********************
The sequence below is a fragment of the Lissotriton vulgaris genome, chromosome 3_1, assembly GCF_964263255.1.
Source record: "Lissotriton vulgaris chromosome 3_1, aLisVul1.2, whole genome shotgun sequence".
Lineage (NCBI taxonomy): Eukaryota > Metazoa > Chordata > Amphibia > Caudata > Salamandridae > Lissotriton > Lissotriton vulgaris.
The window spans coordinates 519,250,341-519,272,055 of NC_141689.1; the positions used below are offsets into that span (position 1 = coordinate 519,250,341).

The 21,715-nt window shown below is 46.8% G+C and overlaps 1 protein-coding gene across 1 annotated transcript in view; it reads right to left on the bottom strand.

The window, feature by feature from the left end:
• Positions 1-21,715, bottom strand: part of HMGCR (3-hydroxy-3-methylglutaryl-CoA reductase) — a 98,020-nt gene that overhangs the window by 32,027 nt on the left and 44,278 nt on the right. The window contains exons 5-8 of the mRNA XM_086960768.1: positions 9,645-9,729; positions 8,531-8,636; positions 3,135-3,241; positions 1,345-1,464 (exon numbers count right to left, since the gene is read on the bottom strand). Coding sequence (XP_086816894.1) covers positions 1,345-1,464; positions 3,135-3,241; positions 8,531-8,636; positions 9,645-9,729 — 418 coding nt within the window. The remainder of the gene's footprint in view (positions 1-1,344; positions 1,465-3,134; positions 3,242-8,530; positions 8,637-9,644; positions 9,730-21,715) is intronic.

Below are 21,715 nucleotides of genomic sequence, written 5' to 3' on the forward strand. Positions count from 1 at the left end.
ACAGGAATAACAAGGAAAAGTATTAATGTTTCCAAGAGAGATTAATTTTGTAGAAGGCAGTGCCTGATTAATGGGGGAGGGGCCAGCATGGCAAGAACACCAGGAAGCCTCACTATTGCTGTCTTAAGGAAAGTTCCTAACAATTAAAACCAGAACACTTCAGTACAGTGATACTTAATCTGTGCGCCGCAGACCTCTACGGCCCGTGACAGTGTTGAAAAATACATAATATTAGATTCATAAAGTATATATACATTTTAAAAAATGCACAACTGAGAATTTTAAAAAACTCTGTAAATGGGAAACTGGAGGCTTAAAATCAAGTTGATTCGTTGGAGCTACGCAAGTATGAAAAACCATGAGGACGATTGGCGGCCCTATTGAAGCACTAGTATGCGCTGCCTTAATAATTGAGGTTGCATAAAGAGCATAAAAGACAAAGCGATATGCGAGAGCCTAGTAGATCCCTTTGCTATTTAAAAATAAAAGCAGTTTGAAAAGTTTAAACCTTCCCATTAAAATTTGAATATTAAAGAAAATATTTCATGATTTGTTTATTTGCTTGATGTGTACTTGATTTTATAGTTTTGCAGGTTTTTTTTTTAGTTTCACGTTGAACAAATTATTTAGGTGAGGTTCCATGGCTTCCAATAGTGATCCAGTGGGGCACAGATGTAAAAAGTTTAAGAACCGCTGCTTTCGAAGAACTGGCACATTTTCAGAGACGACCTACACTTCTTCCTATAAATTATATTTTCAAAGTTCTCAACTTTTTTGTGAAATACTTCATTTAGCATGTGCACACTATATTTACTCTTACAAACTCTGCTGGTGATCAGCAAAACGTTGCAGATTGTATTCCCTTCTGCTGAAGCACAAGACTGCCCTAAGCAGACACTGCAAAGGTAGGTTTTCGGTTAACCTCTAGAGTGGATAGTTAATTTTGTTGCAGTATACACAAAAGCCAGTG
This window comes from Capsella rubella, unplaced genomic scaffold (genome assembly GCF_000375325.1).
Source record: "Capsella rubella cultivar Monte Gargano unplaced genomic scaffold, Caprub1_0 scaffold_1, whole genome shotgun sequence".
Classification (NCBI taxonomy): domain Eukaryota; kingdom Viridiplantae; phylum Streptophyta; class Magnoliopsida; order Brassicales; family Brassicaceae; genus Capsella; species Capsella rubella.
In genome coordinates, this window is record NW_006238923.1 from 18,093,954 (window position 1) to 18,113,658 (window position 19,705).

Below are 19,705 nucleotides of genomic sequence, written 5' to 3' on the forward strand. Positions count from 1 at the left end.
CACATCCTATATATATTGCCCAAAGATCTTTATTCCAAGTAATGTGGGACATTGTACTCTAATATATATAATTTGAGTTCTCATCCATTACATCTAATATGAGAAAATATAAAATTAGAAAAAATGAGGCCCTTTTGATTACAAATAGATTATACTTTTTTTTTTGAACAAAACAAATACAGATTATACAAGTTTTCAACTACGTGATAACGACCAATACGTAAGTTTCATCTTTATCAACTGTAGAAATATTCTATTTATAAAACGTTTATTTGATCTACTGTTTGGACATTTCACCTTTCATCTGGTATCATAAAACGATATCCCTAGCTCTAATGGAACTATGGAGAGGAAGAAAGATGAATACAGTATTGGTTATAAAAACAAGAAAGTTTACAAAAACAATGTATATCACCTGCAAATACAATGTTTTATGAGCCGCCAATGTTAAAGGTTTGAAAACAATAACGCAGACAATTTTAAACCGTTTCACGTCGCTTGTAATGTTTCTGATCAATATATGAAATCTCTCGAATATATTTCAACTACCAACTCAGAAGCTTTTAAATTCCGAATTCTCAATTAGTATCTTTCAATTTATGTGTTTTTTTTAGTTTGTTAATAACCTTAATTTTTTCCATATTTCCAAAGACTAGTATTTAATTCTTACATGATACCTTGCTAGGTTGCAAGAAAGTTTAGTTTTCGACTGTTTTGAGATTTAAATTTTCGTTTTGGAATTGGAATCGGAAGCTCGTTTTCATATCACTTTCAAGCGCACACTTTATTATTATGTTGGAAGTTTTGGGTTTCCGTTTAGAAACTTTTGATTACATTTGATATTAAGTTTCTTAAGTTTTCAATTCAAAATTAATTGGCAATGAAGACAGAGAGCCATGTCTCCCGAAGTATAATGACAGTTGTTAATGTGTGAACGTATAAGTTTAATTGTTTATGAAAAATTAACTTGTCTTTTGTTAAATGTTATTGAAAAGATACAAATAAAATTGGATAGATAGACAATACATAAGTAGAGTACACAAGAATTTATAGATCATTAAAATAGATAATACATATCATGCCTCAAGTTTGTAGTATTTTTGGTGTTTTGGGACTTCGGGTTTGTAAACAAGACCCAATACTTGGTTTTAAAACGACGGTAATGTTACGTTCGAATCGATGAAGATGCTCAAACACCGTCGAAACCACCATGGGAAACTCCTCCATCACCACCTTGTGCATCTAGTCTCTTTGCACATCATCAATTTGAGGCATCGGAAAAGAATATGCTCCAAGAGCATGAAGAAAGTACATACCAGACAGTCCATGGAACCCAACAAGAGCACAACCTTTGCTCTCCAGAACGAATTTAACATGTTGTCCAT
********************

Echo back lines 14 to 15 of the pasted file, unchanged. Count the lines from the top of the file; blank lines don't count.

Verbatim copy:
Below are 19,705 nucleotides of genomic sequence, written 5' to 3' on the forward strand. Positions count from 1 at the left end.
CACATCCTATATATATTGCCCAAAGATCTTTATTCCAAGTAATGTGGGACATTGTACTCTAATATATATAATTTGAGTTCTCATCCATTACATCTAATATGAGAAAATATAAAATTAGAAAAAATGAGGCCCTTTTGATTACAAATAGATTATACTTTTTTTTTTGAACAAAACAAATACAGATTATACAAGTTTTCAACTACGTGATAACGACCAATACGTAAGTTTCATCTTTATCAACTGTAGAAATATTCTATTTATAAAACGTTTATTTGATCTACTGTTTGGACATTTCACCTTTCATCTGGTATCATAAAACGATATCCCTAGCTCTAATGGAACTATGGAGAGGAAGAAAGATGAATACAGTATTGGTTATAAAAACAAGAAAGTTTACAAAAACAATGTATATCACCTGCAAATACAATGTTTTATGAGCCGCCAATGTTAAAGGTTTGAAAACAATAACGCAGACAATTTTAAACCGTTTCACGTCGCTTGTAATGTTTCTGATCAATATATGAAATCTCTCGAATATATTTCAACTACCAACTCAGAAGCTTTTAAATTCCGAATTCTCAATTAGTATCTTTCAATTTATGTGTTTTTTTTAGTTTGTTAATAACCTTAATTTTTTCCATATTTCCAAAGACTAGTATTTAATTCTTACATGATACCTTGCTAGGTTGCAAGAAAGTTTAGTTTTCGACTGTTTTGAGATTTAAATTTTCGTTTTGGAATTGGAATCGGAAGCTCGTTTTCATATCACTTTCAAGCGCACACTTTATTATTATGTTGGAAGTTTTGGGTTTCCGTTTAGAAACTTTTGATTACATTTGATATTAAGTTTCTTAAGTTTTCAATTCAAAATTAATTGGCAATGAAGACAGAGAGCCATGTCTCCCGAAGTATAATGACAGTTGTTAATGTGTGAACGTATAAGTTTAATTGTTTATGAAAAATTAACTTGTCTTTTGTTAAATGTTATTGAAAAGATACAAATAAAATTGGATAGATAGACAATACATAAGTAGAGTACACAAGAATTTATAGATCATTAAAATAGATAATACATATCATGCCTCAAGTTTGTAGTATTTTTGGTGTTTTGGGACTTCGGGTTTGTAAACAAGACCCAATACTTGGTTTTAAAACGACGGTAATGTTACGTTCGAATCGATGAAGATGCTCAAACACCGTCGAAACCACCATGGGAAACTCCTCCATCACCACCTTGTGCATCTAGTCTCTTTGCACATCATCAATTTGAGGCATCGGAAAAGAATATGCTCCAAGAGCATGAAGAAAGTACATACCAGACAGTCCATGGAACCCAACAAGAGCACAACCTTTGCTCTCCAGAACGAATTTAACATGTTGTCCAT